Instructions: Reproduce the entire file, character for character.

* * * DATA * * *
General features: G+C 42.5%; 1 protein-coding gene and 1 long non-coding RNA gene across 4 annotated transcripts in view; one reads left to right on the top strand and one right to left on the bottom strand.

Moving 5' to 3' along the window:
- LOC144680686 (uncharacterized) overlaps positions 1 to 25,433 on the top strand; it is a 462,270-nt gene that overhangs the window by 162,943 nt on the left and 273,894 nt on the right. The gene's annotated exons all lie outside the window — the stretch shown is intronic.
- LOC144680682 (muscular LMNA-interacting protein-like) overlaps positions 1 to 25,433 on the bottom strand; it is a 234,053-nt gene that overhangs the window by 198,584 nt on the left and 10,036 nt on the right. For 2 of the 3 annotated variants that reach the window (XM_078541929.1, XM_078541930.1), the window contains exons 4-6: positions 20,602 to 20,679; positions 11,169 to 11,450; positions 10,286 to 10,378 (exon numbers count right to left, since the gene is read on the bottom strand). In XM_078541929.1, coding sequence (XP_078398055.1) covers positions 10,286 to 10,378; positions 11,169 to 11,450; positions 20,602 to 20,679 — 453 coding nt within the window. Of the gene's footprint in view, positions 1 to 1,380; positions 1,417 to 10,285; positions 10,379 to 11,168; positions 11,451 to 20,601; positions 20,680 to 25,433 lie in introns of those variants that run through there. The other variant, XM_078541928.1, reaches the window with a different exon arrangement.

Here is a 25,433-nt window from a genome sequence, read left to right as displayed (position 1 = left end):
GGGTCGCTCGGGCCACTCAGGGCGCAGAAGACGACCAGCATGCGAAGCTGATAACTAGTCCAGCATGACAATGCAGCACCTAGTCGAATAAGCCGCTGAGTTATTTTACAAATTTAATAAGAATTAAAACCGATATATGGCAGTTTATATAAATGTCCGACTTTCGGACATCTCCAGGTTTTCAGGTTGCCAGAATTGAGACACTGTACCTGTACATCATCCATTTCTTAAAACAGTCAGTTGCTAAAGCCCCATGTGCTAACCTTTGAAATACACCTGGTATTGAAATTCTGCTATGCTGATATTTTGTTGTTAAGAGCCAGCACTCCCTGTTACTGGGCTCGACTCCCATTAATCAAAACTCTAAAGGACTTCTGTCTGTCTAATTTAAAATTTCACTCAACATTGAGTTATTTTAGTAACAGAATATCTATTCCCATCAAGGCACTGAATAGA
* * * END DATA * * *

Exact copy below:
General features: G+C 42.5%; 1 protein-coding gene and 1 long non-coding RNA gene across 4 annotated transcripts in view; one reads left to right on the top strand and one right to left on the bottom strand.

Moving 5' to 3' along the window:
- LOC144680686 (uncharacterized) overlaps positions 1 to 25,433 on the top strand; it is a 462,270-nt gene that overhangs the window by 162,943 nt on the left and 273,894 nt on the right. The gene's annotated exons all lie outside the window — the stretch shown is intronic.
- LOC144680682 (muscular LMNA-interacting protein-like) overlaps positions 1 to 25,433 on the bottom strand; it is a 234,053-nt gene that overhangs the window by 198,584 nt on the left and 10,036 nt on the right. For 2 of the 3 annotated variants that reach the window (XM_078541929.1, XM_078541930.1), the window contains exons 4-6: positions 20,602 to 20,679; positions 11,169 to 11,450; positions 10,286 to 10,378 (exon numbers count right to left, since the gene is read on the bottom strand). In XM_078541929.1, coding sequence (XP_078398055.1) covers positions 10,286 to 10,378; positions 11,169 to 11,450; positions 20,602 to 20,679 — 453 coding nt within the window. Of the gene's footprint in view, positions 1 to 1,380; positions 1,417 to 10,285; positions 10,379 to 11,168; positions 11,451 to 20,601; positions 20,680 to 25,433 lie in introns of those variants that run through there. The other variant, XM_078541928.1, reaches the window with a different exon arrangement.

Here is a 25,433-nt window from a genome sequence, read left to right as displayed (position 1 = left end):
GGGTCGCTCGGGCCACTCAGGGCGCAGAAGACGACCAGCATGCGAAGCTGATAACTAGTCCAGCATGACAATGCAGCACCTAGTCGAATAAGCCGCTGAGTTATTTTACAAATTTAATAAGAATTAAAACCGATATATGGCAGTTTATATAAATGTCCGACTTTCGGACATCTCCAGGTTTTCAGGTTGCCAGAATTGAGACACTGTACCTGTACATCATCCATTTCTTAAAACAGTCAGTTGCTAAAGCCCCATGTGCTAACCTTTGAAATACACCTGGTATTGAAATTCTGCTATGCTGATATTTTGTTGTTAAGAGCCAGCACTCCCTGTTACTGGGCTCGACTCCCATTAATCAAAACTCTAAAGGACTTCTGTCTGTCTAATTTAAAATTTCACTCAACATTGAGTTATTTTAGTAACAGAATATCTATTCCCATCAAGGCACTGAATAGA